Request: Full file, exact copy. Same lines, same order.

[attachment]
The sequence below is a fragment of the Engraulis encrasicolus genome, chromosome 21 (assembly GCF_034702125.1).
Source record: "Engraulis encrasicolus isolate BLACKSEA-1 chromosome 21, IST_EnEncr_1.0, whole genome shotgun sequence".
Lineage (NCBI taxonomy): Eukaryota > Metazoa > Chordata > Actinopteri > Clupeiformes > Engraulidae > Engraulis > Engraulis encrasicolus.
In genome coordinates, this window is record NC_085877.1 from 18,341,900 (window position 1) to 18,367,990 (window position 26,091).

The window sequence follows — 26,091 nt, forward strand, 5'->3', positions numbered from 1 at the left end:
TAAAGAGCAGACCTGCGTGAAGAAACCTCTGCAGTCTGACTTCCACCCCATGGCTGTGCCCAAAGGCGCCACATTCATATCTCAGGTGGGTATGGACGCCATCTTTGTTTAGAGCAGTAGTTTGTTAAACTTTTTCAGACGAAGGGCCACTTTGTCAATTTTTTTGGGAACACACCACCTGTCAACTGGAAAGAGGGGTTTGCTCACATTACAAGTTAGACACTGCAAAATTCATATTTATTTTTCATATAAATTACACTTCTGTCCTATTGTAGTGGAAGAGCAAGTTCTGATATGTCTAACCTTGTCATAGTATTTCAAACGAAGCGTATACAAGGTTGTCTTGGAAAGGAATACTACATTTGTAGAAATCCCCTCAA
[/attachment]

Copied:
The sequence below is a fragment of the Engraulis encrasicolus genome, chromosome 21 (assembly GCF_034702125.1).
Source record: "Engraulis encrasicolus isolate BLACKSEA-1 chromosome 21, IST_EnEncr_1.0, whole genome shotgun sequence".
Lineage (NCBI taxonomy): Eukaryota > Metazoa > Chordata > Actinopteri > Clupeiformes > Engraulidae > Engraulis > Engraulis encrasicolus.
In genome coordinates, this window is record NC_085877.1 from 18,341,900 (window position 1) to 18,367,990 (window position 26,091).

The window sequence follows — 26,091 nt, forward strand, 5'->3', positions numbered from 1 at the left end:
TAAAGAGCAGACCTGCGTGAAGAAACCTCTGCAGTCTGACTTCCACCCCATGGCTGTGCCCAAAGGCGCCACATTCATATCTCAGGTGGGTATGGACGCCATCTTTGTTTAGAGCAGTAGTTTGTTAAACTTTTTCAGACGAAGGGCCACTTTGTCAATTTTTTTGGGAACACACCACCTGTCAACTGGAAAGAGGGGTTTGCTCACATTACAAGTTAGACACTGCAAAATTCATATTTATTTTTCATATAAATTACACTTCTGTCCTATTGTAGTGGAAGAGCAAGTTCTGATATGTCTAACCTTGTCATAGTATTTCAAACGAAGCGTATACAAGGTTGTCTTGGAAAGGAATACTACATTTGTAGAAATCCCCTCAA